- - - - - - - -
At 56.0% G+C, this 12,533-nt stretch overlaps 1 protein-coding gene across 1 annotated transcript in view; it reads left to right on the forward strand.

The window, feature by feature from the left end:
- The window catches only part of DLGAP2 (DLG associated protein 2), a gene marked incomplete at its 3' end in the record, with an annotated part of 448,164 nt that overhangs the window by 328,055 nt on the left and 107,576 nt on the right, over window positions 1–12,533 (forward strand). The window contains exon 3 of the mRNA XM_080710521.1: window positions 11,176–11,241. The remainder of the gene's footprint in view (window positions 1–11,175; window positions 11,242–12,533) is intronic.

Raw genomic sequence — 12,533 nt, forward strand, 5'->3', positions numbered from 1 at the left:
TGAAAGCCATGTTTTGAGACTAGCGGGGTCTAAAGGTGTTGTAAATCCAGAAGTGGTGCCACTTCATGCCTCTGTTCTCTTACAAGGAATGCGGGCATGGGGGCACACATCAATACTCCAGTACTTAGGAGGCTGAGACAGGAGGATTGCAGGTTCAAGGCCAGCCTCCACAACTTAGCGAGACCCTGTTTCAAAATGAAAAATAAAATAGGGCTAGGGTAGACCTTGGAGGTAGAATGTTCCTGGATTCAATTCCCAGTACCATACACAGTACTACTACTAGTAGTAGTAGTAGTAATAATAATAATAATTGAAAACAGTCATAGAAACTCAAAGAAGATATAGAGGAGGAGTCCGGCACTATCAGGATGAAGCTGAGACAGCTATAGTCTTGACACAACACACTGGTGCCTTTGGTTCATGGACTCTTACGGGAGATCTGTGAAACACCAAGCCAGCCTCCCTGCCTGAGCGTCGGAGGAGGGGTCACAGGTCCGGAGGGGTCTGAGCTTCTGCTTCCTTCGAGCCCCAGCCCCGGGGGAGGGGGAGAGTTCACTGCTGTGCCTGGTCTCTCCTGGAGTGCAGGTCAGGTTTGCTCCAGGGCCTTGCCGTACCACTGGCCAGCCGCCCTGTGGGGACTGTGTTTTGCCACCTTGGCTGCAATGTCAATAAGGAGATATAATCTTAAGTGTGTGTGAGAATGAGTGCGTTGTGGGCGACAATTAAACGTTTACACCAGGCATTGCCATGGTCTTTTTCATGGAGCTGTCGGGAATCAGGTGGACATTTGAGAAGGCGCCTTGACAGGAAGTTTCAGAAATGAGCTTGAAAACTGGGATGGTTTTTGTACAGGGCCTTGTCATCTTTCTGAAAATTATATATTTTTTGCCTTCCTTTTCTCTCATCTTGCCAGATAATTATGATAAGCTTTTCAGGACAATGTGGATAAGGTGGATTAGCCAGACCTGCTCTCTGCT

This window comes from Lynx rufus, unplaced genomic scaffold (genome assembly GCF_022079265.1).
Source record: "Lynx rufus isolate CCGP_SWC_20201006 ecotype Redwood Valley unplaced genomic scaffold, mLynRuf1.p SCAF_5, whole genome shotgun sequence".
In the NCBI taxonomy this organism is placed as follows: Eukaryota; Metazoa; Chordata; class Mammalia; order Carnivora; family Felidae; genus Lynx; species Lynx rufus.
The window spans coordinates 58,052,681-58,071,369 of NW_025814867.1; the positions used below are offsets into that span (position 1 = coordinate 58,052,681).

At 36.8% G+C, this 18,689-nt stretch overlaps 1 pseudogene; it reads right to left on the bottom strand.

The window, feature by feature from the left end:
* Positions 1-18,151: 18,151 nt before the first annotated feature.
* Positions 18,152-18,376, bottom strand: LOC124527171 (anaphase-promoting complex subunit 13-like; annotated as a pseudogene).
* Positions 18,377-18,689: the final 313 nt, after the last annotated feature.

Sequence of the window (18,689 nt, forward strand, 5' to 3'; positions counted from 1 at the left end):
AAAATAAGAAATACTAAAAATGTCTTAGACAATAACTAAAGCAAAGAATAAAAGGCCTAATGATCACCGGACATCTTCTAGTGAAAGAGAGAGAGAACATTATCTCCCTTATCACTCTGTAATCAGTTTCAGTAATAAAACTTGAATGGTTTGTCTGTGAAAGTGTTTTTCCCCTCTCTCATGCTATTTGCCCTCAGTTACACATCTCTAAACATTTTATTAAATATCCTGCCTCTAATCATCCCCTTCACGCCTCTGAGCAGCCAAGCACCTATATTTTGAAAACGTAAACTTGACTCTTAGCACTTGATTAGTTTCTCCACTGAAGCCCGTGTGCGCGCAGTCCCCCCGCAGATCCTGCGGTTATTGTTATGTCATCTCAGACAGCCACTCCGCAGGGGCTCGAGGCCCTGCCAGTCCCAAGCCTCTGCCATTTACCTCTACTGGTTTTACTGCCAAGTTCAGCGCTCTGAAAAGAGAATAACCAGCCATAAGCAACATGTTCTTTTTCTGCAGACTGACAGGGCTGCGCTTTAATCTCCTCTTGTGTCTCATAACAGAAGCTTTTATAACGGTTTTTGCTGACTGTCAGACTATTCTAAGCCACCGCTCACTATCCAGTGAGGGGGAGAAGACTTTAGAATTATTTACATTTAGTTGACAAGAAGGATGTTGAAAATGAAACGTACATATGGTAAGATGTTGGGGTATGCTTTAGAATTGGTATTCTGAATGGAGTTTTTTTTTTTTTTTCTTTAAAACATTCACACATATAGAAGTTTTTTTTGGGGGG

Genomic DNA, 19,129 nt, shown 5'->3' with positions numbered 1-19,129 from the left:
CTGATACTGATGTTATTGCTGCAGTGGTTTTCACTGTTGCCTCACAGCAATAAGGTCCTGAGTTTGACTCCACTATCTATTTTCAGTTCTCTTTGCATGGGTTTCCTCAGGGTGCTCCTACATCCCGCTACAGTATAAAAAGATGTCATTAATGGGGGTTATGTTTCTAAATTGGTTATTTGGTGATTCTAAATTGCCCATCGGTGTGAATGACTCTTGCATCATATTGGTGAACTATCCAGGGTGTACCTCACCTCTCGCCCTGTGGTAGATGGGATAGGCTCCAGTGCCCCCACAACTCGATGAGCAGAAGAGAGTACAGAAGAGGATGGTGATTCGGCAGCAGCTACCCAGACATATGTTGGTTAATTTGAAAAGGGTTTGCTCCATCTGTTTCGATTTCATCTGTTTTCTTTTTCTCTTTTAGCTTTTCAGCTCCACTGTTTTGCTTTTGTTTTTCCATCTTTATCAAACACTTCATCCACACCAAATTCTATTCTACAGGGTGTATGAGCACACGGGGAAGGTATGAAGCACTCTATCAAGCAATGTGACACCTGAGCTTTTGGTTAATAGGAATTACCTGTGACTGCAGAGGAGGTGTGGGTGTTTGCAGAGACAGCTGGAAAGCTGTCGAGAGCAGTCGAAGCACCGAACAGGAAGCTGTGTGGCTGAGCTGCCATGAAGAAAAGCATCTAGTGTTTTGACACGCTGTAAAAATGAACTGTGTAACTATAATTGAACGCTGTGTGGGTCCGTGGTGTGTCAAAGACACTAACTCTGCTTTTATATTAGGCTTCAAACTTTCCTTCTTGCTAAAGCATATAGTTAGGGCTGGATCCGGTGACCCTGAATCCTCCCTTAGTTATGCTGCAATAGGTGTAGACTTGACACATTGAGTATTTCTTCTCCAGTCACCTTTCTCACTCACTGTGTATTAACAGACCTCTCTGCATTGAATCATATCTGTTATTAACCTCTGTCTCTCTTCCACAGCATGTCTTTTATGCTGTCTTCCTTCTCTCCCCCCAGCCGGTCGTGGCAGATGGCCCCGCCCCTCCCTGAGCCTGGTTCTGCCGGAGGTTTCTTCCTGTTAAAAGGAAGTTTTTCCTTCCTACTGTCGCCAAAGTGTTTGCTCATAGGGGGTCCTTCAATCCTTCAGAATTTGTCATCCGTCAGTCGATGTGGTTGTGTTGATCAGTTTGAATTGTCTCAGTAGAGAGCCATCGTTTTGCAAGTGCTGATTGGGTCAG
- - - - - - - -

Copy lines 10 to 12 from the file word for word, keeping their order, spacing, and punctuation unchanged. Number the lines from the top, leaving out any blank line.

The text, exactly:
At 36.8% G+C, this 18,689-nt stretch overlaps 1 pseudogene; it reads right to left on the bottom strand.

The window, feature by feature from the left end:
* Positions 1-18,151: 18,151 nt before the first annotated feature.